Proglas 3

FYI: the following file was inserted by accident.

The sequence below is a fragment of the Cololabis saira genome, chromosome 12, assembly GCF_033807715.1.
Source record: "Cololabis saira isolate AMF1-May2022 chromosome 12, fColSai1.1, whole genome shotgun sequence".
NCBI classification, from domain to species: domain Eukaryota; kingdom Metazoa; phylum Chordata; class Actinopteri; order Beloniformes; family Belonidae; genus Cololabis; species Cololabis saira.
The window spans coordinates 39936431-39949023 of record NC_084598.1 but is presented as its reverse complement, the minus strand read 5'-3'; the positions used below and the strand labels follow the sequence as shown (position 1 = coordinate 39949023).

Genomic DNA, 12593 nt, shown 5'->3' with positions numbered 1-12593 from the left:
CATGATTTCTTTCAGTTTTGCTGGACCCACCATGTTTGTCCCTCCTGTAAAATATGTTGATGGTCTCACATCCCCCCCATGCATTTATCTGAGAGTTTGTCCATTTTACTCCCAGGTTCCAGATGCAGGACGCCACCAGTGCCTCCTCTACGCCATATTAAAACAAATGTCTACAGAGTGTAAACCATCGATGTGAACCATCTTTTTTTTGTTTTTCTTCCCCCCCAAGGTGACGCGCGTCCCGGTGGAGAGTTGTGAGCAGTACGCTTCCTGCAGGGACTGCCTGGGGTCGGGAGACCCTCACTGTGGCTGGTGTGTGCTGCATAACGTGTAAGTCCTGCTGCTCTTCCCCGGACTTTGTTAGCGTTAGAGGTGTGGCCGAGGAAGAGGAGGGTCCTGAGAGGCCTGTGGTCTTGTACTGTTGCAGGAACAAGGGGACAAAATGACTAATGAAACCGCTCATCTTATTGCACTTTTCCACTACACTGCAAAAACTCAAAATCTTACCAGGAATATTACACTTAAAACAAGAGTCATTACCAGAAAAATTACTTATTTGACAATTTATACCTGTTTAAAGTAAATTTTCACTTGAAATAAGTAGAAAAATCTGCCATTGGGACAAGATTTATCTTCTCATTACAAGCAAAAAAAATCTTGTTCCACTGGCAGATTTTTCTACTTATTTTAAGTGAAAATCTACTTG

13 P R O G L A S After SS Cyril and Methodius had finished their translation of the New Testament, especially of the Gospels, it was probably St Cyril, then called Constantine the Philosopher, who then introduced this spiritual masterpiece in a very special way-with the so-called “Proglas”. It is a “Foreword to the Holy Scriptures”– a wonderful poem, a literary jewel that stands at the very beginning of our culture. ...“for as it was promised by the prophets Christ comes to gather the nations for He is the Light of this world... ...Verily I say unto you, Slovienes this gift is indeed a gift from God ... a gift to souls, a gift that never perishes a gift to all the souls that accept it. ...Matthew and Mark, Luke and John teach all the nations saying: ... Hear! Listen to the voice of your reason hear you, the whole Slovien nation hear the Word, sent by the Lord Word that feeds hungry human souls...“ The arrival of Constantine and Methodius in Great Moravia must have been a true spiritual revolution. They came to Nitra and to Devín with books translated in our language, they gathered the best of our youth at their academy and gave them education in philosophy, mathematics and music. They taught them how to study the Bible and how to understand its mysteries – all in a language they understood. And at the end, they celebrated the “service-mass” in Old Slavonic, together! The script they brought became the basis of Slovak and other Slavonic cultures. It was a treasure more precious then gold and silver. This script made a reality the hope that the Emperor Michael III expressed in a letter to Prince Rastislav, in which he spoke of “a new script for your language ... so that you too are counted among the great nations”. The words from the Scriptures and liturgical books became in the Old Slavonic a living and functional language of literature. SS Cyril and Methodius achieved a success that was unheard of – Old Slavonic became the fourth liturgical language just like Greek, Latin, and Hebrew. Later it also became the language of a flourishing literature. In “The Life of Methodius” we read what happened in Rome in 867 after Pope Hadrian II received the Holy Brothers together with their disciples: ”Hadrian blessed their teachings, put the Gospels in Slavonic at the altar of St Peter the Apostle. ’In‘ The Life of Constantine“ it is said: ”The Pope accepted Slavonic books, blessed them, laid them in the church ... and holy liturgy was sung upon them. Then he ordered the Slovien disciples to be ordained. And after they were ordained they sang the liturgy in the Church of St Peter the Apostle in Slavonic ...and they sang praises the whole night long ...“